Roberts Legal had prepared standard form contract for the builder approximately two (2) years earlier. Among other things, the contract terms provided that a Payment Schedule under the Building & Construction Industry Security of Payment Act could only be provided within five (5) business days of receiving a Payment Claim.
The builder contacted Roberts Legal for advice as a project worth approximately $1.3million was nearing completion. The owner was represented by a project manager who was known for asserting unmeritorious claims towards the end of a project to try to avoid payment of final progress claims.
The builder instructed that the project manager was asserting claims for back charges in excess of $450,000.00 without any prior warning.
Roberts Legal gave advice and assisted with the preparation and service of a Payment Claim under the SOP Act in the sum of $195,000.00. The claim included claims totalling approximately $92,500.00 for deemed variations and claimable costs increases within the terms of the contract that the builder had not previously considered.
Neither the owner or the project manager provided a Payment Schedule in response to the Payment Claim within the time allowed under the contract or at all.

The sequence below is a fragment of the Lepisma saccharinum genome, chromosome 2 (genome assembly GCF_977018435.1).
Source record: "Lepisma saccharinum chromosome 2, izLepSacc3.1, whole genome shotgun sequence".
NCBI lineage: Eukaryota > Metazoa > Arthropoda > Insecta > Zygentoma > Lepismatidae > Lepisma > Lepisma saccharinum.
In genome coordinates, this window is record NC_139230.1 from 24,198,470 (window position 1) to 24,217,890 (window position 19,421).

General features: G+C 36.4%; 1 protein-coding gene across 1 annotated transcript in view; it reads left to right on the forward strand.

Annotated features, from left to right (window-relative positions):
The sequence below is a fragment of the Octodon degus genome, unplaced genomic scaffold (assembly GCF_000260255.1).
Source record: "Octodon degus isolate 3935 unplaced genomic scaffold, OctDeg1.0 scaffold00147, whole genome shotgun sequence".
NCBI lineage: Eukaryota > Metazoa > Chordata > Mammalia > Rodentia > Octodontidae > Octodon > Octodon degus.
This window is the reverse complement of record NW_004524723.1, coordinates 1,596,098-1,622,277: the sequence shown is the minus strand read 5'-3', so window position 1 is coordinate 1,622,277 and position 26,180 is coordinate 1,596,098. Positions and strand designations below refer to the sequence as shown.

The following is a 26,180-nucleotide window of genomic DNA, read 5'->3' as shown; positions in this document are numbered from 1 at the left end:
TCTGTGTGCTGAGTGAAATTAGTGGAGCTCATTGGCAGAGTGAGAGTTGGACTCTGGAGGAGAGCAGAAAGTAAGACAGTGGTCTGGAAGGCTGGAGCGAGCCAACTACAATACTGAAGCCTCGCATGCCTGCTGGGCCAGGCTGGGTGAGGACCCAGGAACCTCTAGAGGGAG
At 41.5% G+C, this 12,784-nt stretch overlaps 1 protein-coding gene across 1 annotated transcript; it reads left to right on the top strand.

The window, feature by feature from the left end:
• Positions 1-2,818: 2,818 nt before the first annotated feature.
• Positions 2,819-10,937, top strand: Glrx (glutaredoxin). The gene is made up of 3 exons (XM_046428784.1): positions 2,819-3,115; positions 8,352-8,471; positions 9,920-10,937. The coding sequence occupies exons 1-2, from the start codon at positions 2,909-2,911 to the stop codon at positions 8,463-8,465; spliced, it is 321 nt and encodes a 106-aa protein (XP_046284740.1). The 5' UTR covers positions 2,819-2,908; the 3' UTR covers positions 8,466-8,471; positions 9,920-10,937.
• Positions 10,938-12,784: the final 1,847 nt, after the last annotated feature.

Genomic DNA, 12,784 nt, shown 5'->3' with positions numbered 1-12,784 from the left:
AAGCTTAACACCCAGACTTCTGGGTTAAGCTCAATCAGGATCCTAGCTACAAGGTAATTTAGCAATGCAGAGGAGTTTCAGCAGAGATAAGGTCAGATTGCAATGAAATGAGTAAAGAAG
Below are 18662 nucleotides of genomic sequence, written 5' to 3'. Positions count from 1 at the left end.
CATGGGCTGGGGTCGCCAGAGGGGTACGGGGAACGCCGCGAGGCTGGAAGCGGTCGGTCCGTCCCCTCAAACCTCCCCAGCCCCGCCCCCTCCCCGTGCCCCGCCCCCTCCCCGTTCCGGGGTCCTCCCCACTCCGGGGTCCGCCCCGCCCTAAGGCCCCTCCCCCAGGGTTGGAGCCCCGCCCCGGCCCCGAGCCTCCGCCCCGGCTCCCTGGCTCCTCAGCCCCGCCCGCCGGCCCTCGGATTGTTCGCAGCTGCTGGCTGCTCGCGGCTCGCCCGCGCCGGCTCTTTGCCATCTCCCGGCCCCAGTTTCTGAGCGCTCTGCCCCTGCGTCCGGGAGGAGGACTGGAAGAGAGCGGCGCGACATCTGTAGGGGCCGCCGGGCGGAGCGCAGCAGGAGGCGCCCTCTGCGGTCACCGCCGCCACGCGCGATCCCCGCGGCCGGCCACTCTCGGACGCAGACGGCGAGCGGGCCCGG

Roberts Legal issued a detailed letter of demand under the SOP Act claiming payment of the sum of $195,000.00 plus interest by virtue of Section 15(4) of the Act. The owner obtained legal advice but refused to acknowledge the statutory debt and continued to assert a number of unmeritorious cross claims.
Roberts Legal brought an action in the District Court relying on the builder’s right to payment under the SOP Act. The owner filed a Defence in the proceedings denying that the Payment Claim was valid. Roberts Legal sent a letter identifying why the Defence was doomed to fail and inviting the owner to consent to Judgment to avoid costs of an Application for Summary Judgment.
The owner conceded the point but filed an Amended Defence.
Roberts Legal brought an Application for Summary Judgment in the sum of $195,000 plus costs which was granted despite the owner’s opposition.